Said she wanted to be a star

He said, “sister if ya will

Let’s both hitchhike to Nashville

Show them how you sing and play guitar."

Every honky-tonk and dive in town

She laid her music down

And nobody seemed to catch on

Producers didn’t like her music

Weren’t crazy for acoustics

After six weeks they was gone

Hopped a train north to Chicago

Slept with tramps, bums, and hobos

Tried her style in bars and clubs

Got paid nothin’ but chicken feed

And handouts on corners and streets

Not enough for rent or grub

They slept in the tall grass

West of Topeka Kansas

Her love brought him such joy

She sung a song about him

He was one of many men

Who had the love of Lulu Leroy

She had an Uncle Jim in Fresno

At least that’s what she said so

She was getting itchy and restless

Gave her money to go westbound

She got aboard the next Greyhound

Waved goodbye from the back of the bus.

He headed on north to Fargo

Worked fields where the wind blows

Couldn’t get that girl out of his mind

Cut timber in the Yukon

Oil rigs in Saskatchewan

Looking for something he couldn’t find

After five years he went to Fresno

To find Uncle Jim cause she said so

Found him with a little boy

His hair was black and wild

The way he looked as a child

This was his son and Lulu Leroy’s

Uncle Jim took him on a short ride

To grave upon the hillside

Where there was no tears of joy

He stood broken and alone

And read from the simple headstone

Here lies Lulu Leroy

Raised me not to wander

Be afraid of wind and thunder

To build on life and not destroy

Three graves upon a hillside

That’s where they all reside

Uncle Jim, Daddy, and Lulu Leroy

Thursday, April 13, 2023

Knit Sweater

I have this old knit sweater

It is green, worn, in tatters

Its days have seen much better

Not style to me that matters

It’s been a steady mate,

and seen me through a lot

Fits no matter what my weight

fun times, serious, and not

Kennedy assassination

The beginnings and the ends

The raise and fall of nations

The passing of dear friends

No matter what the season

Every time that I wear it

Snow, rain, hail, heat, or freezin’

All my ole friends also bare it.

I know it will outlast me

when the dreadful comes along

The ole knit ne’er to be free

Just to me it will belong

Wednesday, April 12, 2023

Jumpin' Jeremiah Johnson

 Uncle Walt died. He was my favorite uncle. For that fact, he could have been everybody’s favorite uncle. He was kind, generous, and just plain good. I always hoped to be like him but never made the grade. So the drive back from Florida loomed seriously morose.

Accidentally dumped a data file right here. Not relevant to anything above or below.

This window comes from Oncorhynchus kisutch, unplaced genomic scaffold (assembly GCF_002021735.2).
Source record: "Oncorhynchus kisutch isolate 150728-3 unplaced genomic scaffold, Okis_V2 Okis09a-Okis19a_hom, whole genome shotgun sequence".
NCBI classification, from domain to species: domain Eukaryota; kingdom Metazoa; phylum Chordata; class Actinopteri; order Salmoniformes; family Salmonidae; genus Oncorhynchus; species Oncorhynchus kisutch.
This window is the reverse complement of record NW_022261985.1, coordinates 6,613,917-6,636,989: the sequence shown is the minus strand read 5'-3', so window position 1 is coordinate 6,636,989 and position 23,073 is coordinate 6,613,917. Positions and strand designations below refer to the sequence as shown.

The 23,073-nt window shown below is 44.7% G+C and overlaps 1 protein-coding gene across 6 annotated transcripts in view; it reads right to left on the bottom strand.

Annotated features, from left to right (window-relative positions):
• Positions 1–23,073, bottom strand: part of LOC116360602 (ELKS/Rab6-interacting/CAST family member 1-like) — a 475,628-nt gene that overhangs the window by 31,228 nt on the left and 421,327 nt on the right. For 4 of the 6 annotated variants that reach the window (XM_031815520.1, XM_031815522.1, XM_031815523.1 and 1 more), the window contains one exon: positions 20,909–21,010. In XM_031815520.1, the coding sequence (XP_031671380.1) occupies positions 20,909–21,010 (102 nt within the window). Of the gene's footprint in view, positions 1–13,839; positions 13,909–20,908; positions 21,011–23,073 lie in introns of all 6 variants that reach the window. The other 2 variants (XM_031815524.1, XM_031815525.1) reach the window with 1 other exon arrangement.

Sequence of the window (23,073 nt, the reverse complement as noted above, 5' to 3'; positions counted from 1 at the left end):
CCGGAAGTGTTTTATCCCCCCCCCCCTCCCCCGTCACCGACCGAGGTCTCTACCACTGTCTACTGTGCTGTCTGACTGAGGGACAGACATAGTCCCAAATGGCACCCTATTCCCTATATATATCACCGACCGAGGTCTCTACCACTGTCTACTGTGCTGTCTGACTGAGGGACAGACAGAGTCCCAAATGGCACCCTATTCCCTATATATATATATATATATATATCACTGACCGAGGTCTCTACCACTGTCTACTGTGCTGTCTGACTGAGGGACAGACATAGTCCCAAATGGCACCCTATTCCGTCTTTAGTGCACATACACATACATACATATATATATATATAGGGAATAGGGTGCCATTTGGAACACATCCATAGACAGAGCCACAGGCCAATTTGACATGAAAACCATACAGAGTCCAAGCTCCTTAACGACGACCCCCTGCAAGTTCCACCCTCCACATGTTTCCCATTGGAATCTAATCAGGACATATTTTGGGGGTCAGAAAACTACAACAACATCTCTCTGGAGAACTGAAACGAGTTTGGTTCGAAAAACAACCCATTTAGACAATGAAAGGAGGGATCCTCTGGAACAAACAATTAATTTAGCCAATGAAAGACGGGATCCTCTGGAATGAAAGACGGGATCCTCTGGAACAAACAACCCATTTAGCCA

I visited him six months earlier. I could tell his health was failing but not his spirit. He always had the right words to say. “You can take the bitterest fruit and make a refreshing drink,” he told me once. “Look for the good in all people. It’s there. And the man who finds it has found a treasure.”

I decided to take State Highways back home. They offer more, especially when you’re in no hurry and you want to reminisce.

I stayed in an out-of-the-way motel Saturday night. Sunday morning I crossed into Alabama. There’s nothing lonelier than an Alabama highway on Sunday morning.

I found a small restaurant open. The Sunday crowd had not yet arrived. The eggs, sausage, and potatoes were tasty and greasy.

Near 11:00 AM I spotted a church the size of a small school. On the sign at the driveway, it read, “Pastor Jumpin’ Jeremiah Johnson.”

Could it be?” I mumbled.

I turned the car into the driveway and a well-dressed man waved me to an open parking space.

I started first grade with Jerry Johnson. When he was 10, he told everybody to start calling him by his given name, Jeremiah. It seems he was saved and the Lord spoke to him when it happened. He told him he was destined to be a preacher and his name would be Jeremiah.

Of course, we all wanted to believe, because that’s what fifth graders do.

Changes occurred in Jeremiah. He stopped sneaking smokes, peeking in the girls' locker room, and saying bad words. He was quick to condemn the rest of us. He soon became an outcast.

Jeremiah’s only acceptance was basketball. He was good. The best we had. He was only good by virtue of his god-given ability to jump, thus Jumpin’ Jeremiah Johnson.